Chow vigorously defends his right to export the animals and makes no secret of his desire to continue. ''If they [the activists] want to give me $10 million, I will stop it," says Chow, who claims to have been approached by buyers from all over the world, including an operation looking to use the animals for military purposes. His pen is a popular stop for dolphin activists, who have tried to release the animals and once buzzed the pond with a camera-equipped aerial drone until Chow's workers downed it with a hail of stones.

One of those activists is Earth Island Institute campaigner Ric O'Barry, once a dolphin trainer for the popular 1960s TV show Flipper. He feels for the animals involved: "They are miserable. They have a high mortality rate and when they die, [the traders] simply dump them and get more."

Such claims do not appear to overly concern Prime Minister Lilo, who has so far declined to say if the trade will be halted should research show it is detrimental to the species. "The laws of the country are very tough," he says. "You can't have anything exported illegally."

Dr Marc Oremus, a marine ecologist based in New Caledonia who has just completed a lengthy study of the bottlenoses in the islands, is adamant the quota is unsustainable. "If you keep removing populations from the wild at the rate that is authorised, you will have a depletion of the population until it completely disappears."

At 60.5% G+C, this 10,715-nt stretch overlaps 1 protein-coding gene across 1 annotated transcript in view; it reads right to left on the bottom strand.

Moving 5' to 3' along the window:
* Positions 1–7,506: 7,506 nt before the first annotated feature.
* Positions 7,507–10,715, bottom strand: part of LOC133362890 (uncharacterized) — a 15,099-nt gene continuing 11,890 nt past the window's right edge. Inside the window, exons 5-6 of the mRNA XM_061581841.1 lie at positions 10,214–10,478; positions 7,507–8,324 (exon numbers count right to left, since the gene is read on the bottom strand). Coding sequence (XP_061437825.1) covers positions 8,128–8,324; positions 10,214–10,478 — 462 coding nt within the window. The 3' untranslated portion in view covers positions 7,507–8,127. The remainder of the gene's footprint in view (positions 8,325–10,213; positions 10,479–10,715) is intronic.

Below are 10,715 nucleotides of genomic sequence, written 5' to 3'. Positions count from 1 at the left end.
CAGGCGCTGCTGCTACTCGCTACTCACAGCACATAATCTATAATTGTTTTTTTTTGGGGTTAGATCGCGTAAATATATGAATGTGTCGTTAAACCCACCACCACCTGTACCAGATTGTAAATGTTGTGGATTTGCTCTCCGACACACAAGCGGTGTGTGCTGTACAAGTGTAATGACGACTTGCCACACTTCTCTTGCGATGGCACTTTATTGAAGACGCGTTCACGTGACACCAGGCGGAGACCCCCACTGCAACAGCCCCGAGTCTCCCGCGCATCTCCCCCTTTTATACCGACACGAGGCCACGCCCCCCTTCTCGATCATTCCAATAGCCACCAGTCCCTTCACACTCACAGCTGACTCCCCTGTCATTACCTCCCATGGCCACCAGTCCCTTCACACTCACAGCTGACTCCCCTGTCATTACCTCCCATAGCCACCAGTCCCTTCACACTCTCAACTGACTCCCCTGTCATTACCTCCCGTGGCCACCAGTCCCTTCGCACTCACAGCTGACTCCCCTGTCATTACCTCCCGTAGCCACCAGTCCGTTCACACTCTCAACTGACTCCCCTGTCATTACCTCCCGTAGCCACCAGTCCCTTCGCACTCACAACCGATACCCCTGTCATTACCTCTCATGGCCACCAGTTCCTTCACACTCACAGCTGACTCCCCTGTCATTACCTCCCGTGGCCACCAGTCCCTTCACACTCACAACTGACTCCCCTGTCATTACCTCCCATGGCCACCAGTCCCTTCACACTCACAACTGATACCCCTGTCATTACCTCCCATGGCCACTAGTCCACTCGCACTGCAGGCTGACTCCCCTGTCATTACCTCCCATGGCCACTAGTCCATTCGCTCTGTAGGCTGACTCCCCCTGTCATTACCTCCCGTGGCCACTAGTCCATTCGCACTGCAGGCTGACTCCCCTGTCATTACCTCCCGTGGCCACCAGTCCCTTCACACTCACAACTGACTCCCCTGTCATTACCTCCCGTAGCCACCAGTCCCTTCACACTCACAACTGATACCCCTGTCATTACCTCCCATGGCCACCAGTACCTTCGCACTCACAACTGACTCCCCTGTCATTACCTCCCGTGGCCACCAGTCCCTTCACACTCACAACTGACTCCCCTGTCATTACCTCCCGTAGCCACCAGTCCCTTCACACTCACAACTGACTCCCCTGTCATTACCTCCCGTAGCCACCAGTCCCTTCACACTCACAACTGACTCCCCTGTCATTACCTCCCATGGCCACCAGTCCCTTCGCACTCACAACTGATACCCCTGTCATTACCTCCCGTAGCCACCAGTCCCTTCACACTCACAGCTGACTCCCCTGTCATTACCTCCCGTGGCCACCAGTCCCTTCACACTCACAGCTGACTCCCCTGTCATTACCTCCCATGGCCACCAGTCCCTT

But when presented with scientific evidence, the dolphin catchers are not impressed. Says the third dolphin dealer, Solomon Islander Robert Satu, "I know where there are 20 right now. As soon as I get the approval, I will catch them and export them."

At his home in a fishing village on the outskirts of Honiara, the distinguished-looking chief poses in a traditional dolphin-tooth necklace that wraps around his neck and waist like an ammunition belt. He reveals that more than a dozen dolphins died to provide the teeth he's wearing today.

Over the shrieks of an agitated captive eagle - a must for any Solomon Islands chief - he boasts he is the best dolphin catcher in the world. "Some people might think it is cruel," he says, "but, for me, I think it is a new business, a new trade."
September 1, 2012    Rory Callinan